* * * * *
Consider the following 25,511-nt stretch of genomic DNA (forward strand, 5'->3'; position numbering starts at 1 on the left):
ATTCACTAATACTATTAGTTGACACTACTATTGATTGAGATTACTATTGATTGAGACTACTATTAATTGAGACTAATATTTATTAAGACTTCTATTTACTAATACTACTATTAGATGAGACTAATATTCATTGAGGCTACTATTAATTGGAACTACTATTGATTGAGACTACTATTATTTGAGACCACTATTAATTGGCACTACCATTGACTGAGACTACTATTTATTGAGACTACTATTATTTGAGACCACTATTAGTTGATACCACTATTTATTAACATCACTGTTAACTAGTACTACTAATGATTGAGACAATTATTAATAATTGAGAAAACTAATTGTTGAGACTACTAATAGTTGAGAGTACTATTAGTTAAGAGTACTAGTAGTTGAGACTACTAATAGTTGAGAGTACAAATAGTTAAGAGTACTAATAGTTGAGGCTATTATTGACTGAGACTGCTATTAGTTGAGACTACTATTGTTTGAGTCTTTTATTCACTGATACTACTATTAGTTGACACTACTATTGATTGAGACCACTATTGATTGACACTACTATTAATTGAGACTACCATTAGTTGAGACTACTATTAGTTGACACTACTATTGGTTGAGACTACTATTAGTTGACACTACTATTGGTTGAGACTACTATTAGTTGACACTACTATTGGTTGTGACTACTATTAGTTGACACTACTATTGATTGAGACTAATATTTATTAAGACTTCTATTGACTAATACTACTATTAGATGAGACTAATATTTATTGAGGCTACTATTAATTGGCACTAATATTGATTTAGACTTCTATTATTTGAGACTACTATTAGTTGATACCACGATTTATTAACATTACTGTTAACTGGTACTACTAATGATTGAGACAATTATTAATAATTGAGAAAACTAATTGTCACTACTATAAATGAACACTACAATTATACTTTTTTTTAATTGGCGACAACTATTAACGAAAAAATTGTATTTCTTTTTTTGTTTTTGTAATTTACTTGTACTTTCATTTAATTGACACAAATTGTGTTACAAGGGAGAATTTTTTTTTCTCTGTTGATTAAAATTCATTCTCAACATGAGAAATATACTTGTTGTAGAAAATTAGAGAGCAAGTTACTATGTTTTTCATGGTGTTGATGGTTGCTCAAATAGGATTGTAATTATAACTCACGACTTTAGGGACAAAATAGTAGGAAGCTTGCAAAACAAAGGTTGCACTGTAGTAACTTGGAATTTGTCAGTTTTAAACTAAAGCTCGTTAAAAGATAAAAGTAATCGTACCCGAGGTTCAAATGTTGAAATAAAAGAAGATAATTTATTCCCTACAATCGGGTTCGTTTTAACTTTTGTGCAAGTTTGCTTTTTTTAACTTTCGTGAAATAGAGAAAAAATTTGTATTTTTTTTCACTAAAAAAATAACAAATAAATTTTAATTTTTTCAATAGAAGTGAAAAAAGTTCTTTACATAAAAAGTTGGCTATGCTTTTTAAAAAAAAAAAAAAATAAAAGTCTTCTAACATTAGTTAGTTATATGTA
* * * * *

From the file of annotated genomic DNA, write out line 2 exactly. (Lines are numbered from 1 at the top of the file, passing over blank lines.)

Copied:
ATTCACTAATACTATTAGTTGACACTACTATTGATTGAGATTACTATTGATTGAGACTACTATTAATTGAGACTAATATTTATTAAGACTTCTATTTACTAATACTACTATTAGATGAGACTAATATTCATTGAGGCTACTATTAATTGGAACTACTATTGATTGAGACTACTATTATTTGAGACCACTATTAATTGGCACTACCATTGACTGAGACTACTATTTATTGAGACTACTATTATTTGAGACCACTATTAGTTGATACCACTATTTATTAACATCACTGTTAACTAGTACTACTAATGATTGAGACAATTATTAATAATTGAGAAAACTAATTGTTGAGACTACTAATAGTTGAGAGTACTATTAGTTAAGAGTACTAGTAGTTGAGACTACTAATAGTTGAGAGTACAAATAGTTAAGAGTACTAATAGTTGAGGCTATTATTGACTGAGACTGCTATTAGTTGAGACTACTATTGTTTGAGTCTTTTATTCACTGATACTACTATTAGTTGACACTACTATTGATTGAGACCACTATTGATTGACACTACTATTAATTGAGACTACCATTAGTTGAGACTACTATTAGTTGACACTACTATTGGTTGAGACTACTATTAGTTGACACTACTATTGGTTGAGACTACTATTAGTTGACACTACTATTGGTTGTGACTACTATTAGTTGACACTACTATTGATTGAGACTAATATTTATTAAGACTTCTATTGACTAATACTACTATTAGATGAGACTAATATTTATTGAGGCTACTATTAATTGGCACTAATATTGATTTAGACTTCTATTATTTGAGACTACTATTAGTTGATACCACGATTTATTAACATTACTGTTAACTGGTACTACTAATGATTGAGACAATTATTAATAATTGAGAAAACTAATTGTCACTACTATAAATGAACACTACAATTATACTTTTTTTTAATTGGCGACAACTATTAACGAAAAAATTGTATTTCTTTTTTTGTTTTTGTAATTTACTTGTACTTTCATTTAATTGACACAAATTGTGTTACAAGGGAGAATTTTTTTTTCTCTGTTGATTAAAATTCATTCTCAACATGAGAAATATACTTGTTGTAGAAAATTAGAGAGCAAGTTACTATGTTTTTCATGGTGTTGATGGTTGCTCAAATAGGATTGTAATTATAACTCACGACTTTAGGGACAAAATAGTAGGAAGCTTGCAAAACAAAGGTTGCACTGTAGTAACTTGGAATTTGTCAGTTTTAAACTAAAGCTCGTTAAAAGATAAAAGTAATCGTACCCGAGGTTCAAATGTTGAAATAAAAGAAGATAATTTATTCCCTACAATCGGGTTCGTTTTAACTTTTGTGCAAGTTTGCTTTTTTTAACTTTCGTGAAATAGAGAAAAAATTTGTATTTTTTTTCACTAAAAAAATAACAAATAAATTTTAATTTTTTCAATAGAAGTGAAAAAAGTTCTTTACATAAAAAGTTGGCTATGCTTTTTAAAAAAAAAAAAAAATAAAAGTCTTCTAACATTAGTTAGTTATATGTA